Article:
Also not part of Hit The North but worth checking out is that some of the yellow dots designed to guide people around Belfast due to part of Royal Avenue still being closed due to the fire at Primark have been defaced to look like Pacman.

It’s good to see that some pieces from previous years are still intact, giving Belfast a wide range of art from Hit The North from throughout the years.

Wonder what will be on the city’s walls in 2019?

Work In Progress Photo Album

North Street Art Photo Album

North Street Art 2017

North Street Art 2016

North Street Art 2015

North Street Art 2014

North Street Art 2013

North Street Art 2012

COLERAINE 0-0 LINFIELD 22.9.2018

This match was never going to win the League for Linfield, but a win would have seen them move eight points clear of Coleraine (albeit with a game more played) in late September, which would have been a monumental statement to make in the title race, even at this early stage.

They knew it wouldn’t be easy, as League meetings over the past two seasons were evenly matched, two wins each and four draws.

Last season, they were perfectly matched, a 2-1 win for Coleraine, a 2-1 win for Linfield, then two successive 2-2 draws. In those 2-2 draws, the away team came from 2-0 down with two quickfire goals.

This game was the first in charge for new Coleraine manager Rodney McAree. Surprisingly, he walked to the dugout almost unnoticed, giving a wave to the fans seated in the stand beside the dugout.

To be honest, I was expecting him to take his seat before the teams came out, in an attempt to gee up the home support.

Those that were there to see his debut saw an early corner for Coleraine evade everybody, while a Linfield corner saw Jamie Mulgrew hit a speculative shot over.

About ten years ago, Mulgrew had a run of goalscoring against Coleraine, and because of this, shot at every opportunity. This looked like being another one of those days, as he had another similar effort in the half.

Jamie McGonigle then had an effort saved by Roy Carroll, with nobody following up on the parry.

Coleraine’s attacks were more convincing than Linfield’s, but while Coleraine were having more opportunities, Linfield were always getting bodies in the way. They needed to be.

Coleraine had the better of things at the start of the second-half. Their attacks seemed to be a lot quicker than Linfield’s, but when it came to that final pass or shot, Linfield were able to avert the danger, with Jimmy Callacher having to block a shot after Roy Carroll parried out.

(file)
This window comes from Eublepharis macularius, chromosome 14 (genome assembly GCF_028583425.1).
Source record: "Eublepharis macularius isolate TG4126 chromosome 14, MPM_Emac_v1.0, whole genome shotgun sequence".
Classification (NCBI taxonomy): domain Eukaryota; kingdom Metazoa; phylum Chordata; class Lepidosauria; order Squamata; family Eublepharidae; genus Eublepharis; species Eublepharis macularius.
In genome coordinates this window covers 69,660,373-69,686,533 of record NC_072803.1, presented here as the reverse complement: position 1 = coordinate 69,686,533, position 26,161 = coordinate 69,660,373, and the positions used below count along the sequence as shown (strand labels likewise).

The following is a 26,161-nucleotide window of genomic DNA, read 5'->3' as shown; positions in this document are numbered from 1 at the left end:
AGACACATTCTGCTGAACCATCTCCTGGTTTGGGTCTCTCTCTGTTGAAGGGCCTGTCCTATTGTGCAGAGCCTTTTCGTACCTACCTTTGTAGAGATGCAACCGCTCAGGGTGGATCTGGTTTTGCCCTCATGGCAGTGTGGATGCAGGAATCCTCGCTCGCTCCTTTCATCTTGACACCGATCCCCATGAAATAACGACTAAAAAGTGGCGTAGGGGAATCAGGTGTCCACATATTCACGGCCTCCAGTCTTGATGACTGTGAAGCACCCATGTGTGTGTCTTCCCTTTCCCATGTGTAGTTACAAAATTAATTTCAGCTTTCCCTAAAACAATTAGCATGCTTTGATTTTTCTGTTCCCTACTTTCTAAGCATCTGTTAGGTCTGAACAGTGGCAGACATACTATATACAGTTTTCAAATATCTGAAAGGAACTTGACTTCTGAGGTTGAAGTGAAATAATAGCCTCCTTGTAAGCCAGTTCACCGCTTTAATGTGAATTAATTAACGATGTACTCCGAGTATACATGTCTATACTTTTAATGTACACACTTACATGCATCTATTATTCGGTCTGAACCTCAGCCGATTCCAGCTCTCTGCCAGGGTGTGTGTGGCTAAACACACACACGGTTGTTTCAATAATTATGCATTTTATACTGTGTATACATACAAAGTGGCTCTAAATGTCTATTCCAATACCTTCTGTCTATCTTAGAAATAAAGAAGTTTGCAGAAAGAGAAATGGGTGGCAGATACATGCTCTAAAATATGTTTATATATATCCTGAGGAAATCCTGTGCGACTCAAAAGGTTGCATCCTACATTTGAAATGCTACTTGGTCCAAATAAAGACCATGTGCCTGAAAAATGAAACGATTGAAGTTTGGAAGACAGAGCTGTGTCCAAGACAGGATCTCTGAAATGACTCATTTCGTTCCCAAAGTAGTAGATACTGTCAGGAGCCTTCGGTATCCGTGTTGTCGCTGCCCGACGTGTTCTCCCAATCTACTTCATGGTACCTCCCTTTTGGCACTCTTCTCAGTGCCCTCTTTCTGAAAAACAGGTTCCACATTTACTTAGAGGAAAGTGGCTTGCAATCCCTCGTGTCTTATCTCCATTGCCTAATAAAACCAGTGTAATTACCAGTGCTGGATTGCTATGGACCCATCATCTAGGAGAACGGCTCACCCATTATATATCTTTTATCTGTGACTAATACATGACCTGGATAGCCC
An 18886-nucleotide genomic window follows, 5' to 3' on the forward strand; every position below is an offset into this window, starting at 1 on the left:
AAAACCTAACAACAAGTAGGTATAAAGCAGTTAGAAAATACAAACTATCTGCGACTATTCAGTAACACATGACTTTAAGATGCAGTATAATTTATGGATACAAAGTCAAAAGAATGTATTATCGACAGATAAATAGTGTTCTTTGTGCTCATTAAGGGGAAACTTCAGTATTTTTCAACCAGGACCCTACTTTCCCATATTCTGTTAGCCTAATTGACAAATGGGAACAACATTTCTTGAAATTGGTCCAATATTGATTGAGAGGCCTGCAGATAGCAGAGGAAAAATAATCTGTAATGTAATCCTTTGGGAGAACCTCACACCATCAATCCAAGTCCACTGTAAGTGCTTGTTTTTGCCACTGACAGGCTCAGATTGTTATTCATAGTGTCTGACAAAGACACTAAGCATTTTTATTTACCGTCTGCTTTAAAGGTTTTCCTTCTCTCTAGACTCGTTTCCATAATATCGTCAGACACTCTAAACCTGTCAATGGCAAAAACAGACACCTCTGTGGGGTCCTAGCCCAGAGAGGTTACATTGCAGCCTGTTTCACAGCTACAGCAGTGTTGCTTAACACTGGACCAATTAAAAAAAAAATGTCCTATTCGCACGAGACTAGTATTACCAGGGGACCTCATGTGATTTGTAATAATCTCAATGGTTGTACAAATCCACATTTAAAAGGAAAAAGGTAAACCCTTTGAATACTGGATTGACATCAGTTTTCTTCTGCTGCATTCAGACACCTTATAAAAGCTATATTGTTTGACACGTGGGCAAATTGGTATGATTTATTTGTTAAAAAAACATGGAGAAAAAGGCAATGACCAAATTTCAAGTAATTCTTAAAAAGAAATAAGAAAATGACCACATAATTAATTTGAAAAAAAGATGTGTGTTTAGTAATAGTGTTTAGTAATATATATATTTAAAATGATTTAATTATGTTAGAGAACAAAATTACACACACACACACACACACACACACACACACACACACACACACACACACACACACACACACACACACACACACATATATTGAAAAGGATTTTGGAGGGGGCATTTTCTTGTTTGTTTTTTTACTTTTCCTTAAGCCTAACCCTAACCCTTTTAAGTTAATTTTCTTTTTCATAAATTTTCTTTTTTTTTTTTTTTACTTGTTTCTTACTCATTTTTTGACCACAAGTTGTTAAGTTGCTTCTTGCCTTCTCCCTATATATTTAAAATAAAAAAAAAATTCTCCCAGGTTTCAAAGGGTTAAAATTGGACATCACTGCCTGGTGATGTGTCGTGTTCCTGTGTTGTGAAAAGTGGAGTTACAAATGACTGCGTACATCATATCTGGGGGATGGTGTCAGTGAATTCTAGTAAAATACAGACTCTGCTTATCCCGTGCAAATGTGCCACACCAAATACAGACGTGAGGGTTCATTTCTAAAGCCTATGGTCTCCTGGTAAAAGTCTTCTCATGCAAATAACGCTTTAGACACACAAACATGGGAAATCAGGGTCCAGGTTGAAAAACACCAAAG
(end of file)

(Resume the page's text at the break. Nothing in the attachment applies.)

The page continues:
Even though Coleraine weren’t getting many shots on goal, they were having too many attacking moments, that they were bound to get one right.

It looked like that was going to come from a Stephen Lowry header, but it went wide. Jamie McGonigle then headed wide after a flick from Aaron Burns fell to him. He really should have scored.

Linfield’s best attacking moment resulted in Daniel Kearns getting space to shoot, only to see his effort saved.

It was clear that Linfield needed to look to their bench to liven things up. There was no Andrew Waterworth (I presume he was injured) which would have been the obvious change, especially with Michael O’Connor being on a yellow card. The only striking option was Daniel Reynolds.

The realistic attacking options were Jordan Stewart, Stephen Fallon and Niall Quinn. It was Quinn who got the nod, replacing Kirk Millar.

Having survived Coleraine pressure, Linfield were now applying pressure on their own, hoping to make Coleraine pay for not taking advantage when they were on top.

It looked like that was going to happen when Josh Robinson headed towards goal, but his effort hit the bar, with Coleraine able to clear the danger.

If either team were able to break the deadlock, that would surely win the game. It was one of those games. It looked like it was always destined to finish 0-0.

There was late drama as both teams went about changing that.

Jamie McGonigle got in behind Linfield’s defence, but his effort was saved by Roy Carroll just before the goalline. A lucky break for Linfield. Last season, it probably would have been cleared off the line but a goal would have been awarded. Oh, wait …….

Deep into stoppage time, Michael O’Connor had a shot deflected onto the post. The ball went slowly towards the goal. I dared to let myself to believe it was going in.

0-0 it finished, overall, a fair result. Neither side doing enough to win.

Frustrating, as Linfield could have opened up a healthy lead over Coleraine. They did extend their lead over Crusaders by a point, but that comes at the expense of Glenavon now having the opportunity to overtake Linfield if they win their game in hand, which they took, beating Ards 2-0.